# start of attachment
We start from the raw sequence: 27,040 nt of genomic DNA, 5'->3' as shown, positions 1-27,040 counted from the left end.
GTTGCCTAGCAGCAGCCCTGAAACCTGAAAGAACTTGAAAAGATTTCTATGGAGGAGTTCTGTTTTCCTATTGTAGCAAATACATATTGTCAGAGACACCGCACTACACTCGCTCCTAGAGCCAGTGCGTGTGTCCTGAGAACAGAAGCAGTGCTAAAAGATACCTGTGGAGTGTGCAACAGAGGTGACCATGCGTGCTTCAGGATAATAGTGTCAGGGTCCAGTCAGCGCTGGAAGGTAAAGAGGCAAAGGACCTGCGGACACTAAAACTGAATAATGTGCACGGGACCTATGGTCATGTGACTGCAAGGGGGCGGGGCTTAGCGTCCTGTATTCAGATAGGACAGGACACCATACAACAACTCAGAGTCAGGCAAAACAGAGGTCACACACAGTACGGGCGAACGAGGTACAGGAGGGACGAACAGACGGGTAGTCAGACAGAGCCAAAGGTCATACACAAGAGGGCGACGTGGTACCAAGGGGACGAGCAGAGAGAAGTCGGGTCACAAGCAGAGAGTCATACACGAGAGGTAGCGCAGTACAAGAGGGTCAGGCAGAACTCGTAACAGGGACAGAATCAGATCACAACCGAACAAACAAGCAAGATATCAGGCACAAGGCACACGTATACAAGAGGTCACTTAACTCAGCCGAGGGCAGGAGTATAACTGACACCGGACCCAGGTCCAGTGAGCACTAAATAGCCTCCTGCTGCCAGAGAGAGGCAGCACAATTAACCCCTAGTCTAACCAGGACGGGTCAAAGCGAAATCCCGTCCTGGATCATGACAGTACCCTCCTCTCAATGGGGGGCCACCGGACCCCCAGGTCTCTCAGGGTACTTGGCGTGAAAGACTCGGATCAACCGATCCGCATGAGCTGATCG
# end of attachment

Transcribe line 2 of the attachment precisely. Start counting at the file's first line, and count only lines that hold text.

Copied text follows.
GTTGCCTAGCAGCAGCCCTGAAACCTGAAAGAACTTGAAAAGATTTCTATGGAGGAGTTCTGTTTTCCTATTGTAGCAAATACATATTGTCAGAGACACCGCACTACACTCGCTCCTAGAGCCAGTGCGTGTGTCCTGAGAACAGAAGCAGTGCTAAAAGATACCTGTGGAGTGTGCAACAGAGGTGACCATGCGTGCTTCAGGATAATAGTGTCAGGGTCCAGTCAGCGCTGGAAGGTAAAGAGGCAAAGGACCTGCGGACACTAAAACTGAATAATGTGCACGGGACCTATGGTCATGTGACTGCAAGGGGGCGGGGCTTAGCGTCCTGTATTCAGATAGGACAGGACACCATACAACAACTCAGAGTCAGGCAAAACAGAGGTCACACACAGTACGGGCGAACGAGGTACAGGAGGGACGAACAGACGGGTAGTCAGACAGAGCCAAAGGTCATACACAAGAGGGCGACGTGGTACCAAGGGGACGAGCAGAGAGAAGTCGGGTCACAAGCAGAGAGTCATACACGAGAGGTAGCGCAGTACAAGAGGGTCAGGCAGAACTCGTAACAGGGACAGAATCAGATCACAACCGAACAAACAAGCAAGATATCAGGCACAAGGCACACGTATACAAGAGGTCACTTAACTCAGCCGAGGGCAGGAGTATAACTGACACCGGACCCAGGTCCAGTGAGCACTAAATAGCCTCCTGCTGCCAGAGAGAGGCAGCACAATTAACCCCTAGTCTAACCAGGACGGGTCAAAGCGAAATCCCGTCCTGGATCATGACAGTACCCTCCTCTCAATGGGGGGCCACCGGACCCCCAGGTCTCTCAGGGTACTTGGCGTGAAAGACTCGGATCAACCGATCCGCATGAGCTGATCG